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Early-life correlates of later-life well-being: Evidence from the Wisconsin Longitudinal Study

Abstract : We use data from the Wisconsin Longitudinal Study (WLS) to consider the distal and proximal correlates of happiness and eudaimonia in later life. Even after controlling for proximal covariates, outcomes at age 18 (IQ score, parental income and parental education) remain good predictors of well-being over 50 years later. In terms of the proximal covariates, mental health and social participation are the strongest predictors of well-being. Although some factors are important in explaining both happiness and eudaimonia, there are notable differences between the two measures: well-being policy will thus depend to an extent on which measure is preferred.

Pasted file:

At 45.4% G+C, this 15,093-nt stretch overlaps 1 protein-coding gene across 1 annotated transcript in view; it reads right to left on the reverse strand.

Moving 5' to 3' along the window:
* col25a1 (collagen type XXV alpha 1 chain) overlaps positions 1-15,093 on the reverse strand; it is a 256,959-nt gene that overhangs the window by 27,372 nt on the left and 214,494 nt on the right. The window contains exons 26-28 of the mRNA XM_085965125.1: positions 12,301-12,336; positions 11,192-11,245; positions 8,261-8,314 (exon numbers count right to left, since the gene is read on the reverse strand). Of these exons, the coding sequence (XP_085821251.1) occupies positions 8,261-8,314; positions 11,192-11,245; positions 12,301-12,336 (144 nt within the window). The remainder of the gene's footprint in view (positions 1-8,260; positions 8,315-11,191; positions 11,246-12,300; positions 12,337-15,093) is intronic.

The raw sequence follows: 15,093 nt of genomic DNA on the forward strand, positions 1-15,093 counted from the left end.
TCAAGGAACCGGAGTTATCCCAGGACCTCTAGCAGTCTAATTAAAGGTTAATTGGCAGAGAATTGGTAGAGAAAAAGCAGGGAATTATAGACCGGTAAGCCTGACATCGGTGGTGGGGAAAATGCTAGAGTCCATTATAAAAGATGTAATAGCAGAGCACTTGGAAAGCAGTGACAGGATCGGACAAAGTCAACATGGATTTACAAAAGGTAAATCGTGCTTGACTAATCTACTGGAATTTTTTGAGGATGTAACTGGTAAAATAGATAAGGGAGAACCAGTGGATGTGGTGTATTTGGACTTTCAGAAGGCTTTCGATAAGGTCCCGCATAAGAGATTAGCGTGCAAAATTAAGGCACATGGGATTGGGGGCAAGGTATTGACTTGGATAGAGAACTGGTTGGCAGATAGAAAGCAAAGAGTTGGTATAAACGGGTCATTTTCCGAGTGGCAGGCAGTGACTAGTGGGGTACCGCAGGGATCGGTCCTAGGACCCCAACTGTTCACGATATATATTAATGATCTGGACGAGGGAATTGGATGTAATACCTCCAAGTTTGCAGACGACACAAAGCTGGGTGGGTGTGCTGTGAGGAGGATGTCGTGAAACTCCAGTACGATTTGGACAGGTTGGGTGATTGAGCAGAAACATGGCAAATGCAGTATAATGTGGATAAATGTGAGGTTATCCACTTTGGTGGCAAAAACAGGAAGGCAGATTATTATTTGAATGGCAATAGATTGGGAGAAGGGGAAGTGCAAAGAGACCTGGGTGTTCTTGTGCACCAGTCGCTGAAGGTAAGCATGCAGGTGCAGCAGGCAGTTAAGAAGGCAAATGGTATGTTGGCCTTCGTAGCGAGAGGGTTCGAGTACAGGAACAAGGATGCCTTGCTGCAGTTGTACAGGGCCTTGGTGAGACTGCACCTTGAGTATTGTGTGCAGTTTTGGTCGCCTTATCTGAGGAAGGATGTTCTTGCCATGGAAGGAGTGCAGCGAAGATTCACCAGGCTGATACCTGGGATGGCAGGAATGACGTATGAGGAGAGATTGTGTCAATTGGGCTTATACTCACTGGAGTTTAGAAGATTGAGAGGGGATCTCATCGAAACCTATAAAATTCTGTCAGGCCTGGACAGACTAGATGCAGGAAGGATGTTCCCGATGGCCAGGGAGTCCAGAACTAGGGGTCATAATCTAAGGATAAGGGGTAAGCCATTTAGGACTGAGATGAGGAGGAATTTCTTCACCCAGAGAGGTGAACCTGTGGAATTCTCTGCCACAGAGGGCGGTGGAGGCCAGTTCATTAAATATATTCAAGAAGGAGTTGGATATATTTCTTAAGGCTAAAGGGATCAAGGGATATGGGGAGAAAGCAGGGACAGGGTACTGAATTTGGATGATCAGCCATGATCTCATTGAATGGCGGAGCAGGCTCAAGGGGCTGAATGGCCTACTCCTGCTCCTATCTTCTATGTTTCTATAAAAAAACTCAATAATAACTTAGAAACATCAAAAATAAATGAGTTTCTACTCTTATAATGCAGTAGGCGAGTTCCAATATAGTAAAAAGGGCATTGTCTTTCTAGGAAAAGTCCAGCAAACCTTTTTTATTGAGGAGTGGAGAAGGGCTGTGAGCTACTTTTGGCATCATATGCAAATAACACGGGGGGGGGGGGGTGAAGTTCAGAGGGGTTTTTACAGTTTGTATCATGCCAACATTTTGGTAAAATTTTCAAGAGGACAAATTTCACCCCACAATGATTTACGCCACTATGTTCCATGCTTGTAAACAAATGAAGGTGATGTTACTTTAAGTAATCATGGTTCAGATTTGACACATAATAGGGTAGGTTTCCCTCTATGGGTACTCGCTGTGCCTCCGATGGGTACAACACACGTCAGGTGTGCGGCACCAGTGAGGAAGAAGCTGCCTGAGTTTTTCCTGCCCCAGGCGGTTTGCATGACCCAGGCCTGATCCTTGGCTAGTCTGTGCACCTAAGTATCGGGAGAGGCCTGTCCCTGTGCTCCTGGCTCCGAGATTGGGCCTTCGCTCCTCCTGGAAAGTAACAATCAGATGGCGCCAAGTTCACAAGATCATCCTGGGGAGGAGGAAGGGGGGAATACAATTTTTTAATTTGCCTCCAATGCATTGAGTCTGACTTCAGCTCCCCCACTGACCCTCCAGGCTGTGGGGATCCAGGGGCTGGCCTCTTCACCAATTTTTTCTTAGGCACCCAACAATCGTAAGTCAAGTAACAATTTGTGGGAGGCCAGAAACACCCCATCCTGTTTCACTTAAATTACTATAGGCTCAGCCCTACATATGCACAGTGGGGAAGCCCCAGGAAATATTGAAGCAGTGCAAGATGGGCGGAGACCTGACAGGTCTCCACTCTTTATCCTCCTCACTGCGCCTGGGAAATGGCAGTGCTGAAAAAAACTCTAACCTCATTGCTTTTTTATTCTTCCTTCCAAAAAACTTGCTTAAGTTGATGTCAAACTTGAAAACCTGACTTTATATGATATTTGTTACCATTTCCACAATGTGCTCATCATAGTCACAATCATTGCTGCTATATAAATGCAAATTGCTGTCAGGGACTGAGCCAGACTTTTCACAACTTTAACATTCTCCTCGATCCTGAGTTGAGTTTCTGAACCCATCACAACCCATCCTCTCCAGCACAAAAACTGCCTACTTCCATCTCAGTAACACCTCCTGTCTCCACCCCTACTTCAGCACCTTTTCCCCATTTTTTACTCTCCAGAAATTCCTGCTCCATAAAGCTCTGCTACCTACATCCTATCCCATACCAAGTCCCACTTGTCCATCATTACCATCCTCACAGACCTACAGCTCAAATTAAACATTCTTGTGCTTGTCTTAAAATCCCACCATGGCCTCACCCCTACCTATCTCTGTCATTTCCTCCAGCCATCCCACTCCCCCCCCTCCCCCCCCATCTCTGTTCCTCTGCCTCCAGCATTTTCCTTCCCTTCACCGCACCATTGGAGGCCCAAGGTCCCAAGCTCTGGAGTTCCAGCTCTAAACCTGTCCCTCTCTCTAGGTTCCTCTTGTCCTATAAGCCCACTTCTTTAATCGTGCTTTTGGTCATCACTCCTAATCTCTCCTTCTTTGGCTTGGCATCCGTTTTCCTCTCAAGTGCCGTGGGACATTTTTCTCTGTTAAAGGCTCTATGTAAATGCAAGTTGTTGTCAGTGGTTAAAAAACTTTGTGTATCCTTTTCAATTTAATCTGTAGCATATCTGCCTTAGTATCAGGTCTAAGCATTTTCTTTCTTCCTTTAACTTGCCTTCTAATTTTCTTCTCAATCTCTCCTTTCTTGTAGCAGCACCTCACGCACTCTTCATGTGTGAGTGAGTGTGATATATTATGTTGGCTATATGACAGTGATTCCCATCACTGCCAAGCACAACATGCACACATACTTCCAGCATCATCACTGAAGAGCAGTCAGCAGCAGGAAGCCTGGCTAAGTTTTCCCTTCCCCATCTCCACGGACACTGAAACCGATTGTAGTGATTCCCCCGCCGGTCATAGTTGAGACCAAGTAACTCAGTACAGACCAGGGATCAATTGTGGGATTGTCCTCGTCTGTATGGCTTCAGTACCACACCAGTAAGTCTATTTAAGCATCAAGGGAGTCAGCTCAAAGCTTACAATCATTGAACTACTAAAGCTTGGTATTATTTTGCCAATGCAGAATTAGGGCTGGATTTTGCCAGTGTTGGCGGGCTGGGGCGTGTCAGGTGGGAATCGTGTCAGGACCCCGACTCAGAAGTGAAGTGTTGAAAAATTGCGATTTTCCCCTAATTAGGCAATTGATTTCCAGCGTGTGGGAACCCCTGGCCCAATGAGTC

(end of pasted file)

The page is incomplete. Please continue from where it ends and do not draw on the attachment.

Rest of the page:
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https://halshs.archives-ouvertes.fr/halshs-01570052
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Submitted on : Friday, July 28, 2017 - 11:19:16 AM
Last modification on : Tuesday, March 17, 2020 - 2:14:04 AM

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Andrew E. Clark, Tom Lee. Early-life correlates of later-life well-being: Evidence from the Wisconsin Longitudinal Study. 2017. ⟨halshs-01570052⟩

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